One of the questions I seem to be getting all the time is “When is this recession going to end?”

To answer that, I turned to Lakshman Achuthan of the Economic Cycle Research Institute (ECRI). Their leading vs coincident chart provides insight into that question.

The cyclical turns in the leading occur before the coincident — they seem to diverge now and then, and that can be telling.

The current story they tell is clearly one of a quickly worsening recession with no end in sight:

ECRI Leading and Coincident Indicators

Source: Economic Cycle Research Institute


Short answer: No time soon. . .

Category: Economy, Markets

Please use the comments to demonstrate your own ignorance, unfamiliarity with empirical data and lack of respect for scientific knowledge. Be sure to create straw men and argue against things I have neither said nor implied. If you could repeat previously discredited memes or steer the conversation into irrelevant, off topic discussions, it would be appreciated. Lastly, kindly forgo all civility in your discourse . . . you are, after all, anonymous.

22 Responses to “ECRI Leading Indicators Fall to Lowest Level Ever”

  1. NEWSFLASH! When all roads lead to the bankruptcy of the U.S. Treasury, this “recession” will never end…

  2. Mike M says:

    I do wonder how much of that has been related to the crashing stock market.

  3. greenie says:

    With all the ramped up government spending and “guarantees” to US companies the recession will come to an earlier end. Unfortunately the consumer and businesses all have alligator arms right now and want someone else to start spending…the one upside of this economy is that saving rates may increase..(MAYBE)…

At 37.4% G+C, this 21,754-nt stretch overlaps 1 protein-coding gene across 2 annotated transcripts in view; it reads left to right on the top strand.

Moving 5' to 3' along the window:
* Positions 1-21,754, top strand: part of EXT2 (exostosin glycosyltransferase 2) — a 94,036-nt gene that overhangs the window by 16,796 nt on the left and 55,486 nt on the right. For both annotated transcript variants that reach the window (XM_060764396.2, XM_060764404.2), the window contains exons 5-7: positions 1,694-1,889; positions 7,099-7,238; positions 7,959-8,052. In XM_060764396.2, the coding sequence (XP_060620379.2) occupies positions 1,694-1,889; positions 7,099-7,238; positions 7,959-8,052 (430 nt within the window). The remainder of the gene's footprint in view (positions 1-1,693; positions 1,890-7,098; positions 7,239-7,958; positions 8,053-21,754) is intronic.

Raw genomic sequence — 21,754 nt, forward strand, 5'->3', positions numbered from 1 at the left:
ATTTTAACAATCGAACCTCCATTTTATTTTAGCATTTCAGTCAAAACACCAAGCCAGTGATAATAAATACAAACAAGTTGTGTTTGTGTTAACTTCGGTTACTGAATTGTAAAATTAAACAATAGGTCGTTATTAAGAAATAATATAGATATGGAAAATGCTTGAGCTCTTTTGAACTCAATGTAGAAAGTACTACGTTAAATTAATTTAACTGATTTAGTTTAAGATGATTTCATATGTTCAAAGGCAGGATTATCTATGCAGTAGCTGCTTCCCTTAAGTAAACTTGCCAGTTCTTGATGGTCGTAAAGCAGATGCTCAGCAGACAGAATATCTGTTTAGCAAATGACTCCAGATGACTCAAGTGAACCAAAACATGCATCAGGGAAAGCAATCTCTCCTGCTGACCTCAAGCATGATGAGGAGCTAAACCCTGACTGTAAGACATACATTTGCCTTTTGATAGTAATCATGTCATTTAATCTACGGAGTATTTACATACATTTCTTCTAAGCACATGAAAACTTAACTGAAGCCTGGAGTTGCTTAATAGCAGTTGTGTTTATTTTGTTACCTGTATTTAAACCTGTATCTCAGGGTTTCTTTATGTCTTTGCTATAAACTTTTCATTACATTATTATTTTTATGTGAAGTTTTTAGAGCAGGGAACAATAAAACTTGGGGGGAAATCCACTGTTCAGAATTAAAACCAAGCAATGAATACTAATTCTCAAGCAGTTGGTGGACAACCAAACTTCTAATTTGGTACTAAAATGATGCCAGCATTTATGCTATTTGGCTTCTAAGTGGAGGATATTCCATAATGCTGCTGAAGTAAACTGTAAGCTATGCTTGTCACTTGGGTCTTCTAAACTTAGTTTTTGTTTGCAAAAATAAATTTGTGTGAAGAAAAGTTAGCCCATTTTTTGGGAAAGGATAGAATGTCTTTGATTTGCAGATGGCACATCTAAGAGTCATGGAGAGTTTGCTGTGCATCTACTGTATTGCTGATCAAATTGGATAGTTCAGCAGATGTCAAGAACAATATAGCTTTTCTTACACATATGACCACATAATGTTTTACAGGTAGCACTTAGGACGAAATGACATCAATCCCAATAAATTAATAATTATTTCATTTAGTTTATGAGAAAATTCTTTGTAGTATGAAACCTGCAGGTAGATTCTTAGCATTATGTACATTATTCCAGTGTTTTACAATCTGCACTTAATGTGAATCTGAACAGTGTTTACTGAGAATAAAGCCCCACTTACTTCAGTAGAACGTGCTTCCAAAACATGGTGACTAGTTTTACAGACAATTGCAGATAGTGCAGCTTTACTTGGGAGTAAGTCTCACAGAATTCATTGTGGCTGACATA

4. scorpio says:

    the Bush/Obama administration has done nothing to date for the real economy, it’s plunging. people will be made confused and hopeful by the gigantic sums being thrown around by The Git and Paulson but it’s really just disappearing down the black hole of Wall St leverage. this is malinvestment on the grandest scale of all time

  5. R. Timm says:

    There is a lot of talk about how the US must be going bankrupt, but the Ten Year is at 3% this AM. Not a lot of risk premium built into 3%! At three percent the government would be fools to not spend like drunken sailors on a stimulus package or buy up billions in relatively safe home loans at 5.5% or 6%.

  6. BKM says:

    The Recession will end when the Depression begins. It is just around the corner.

  7. rww says: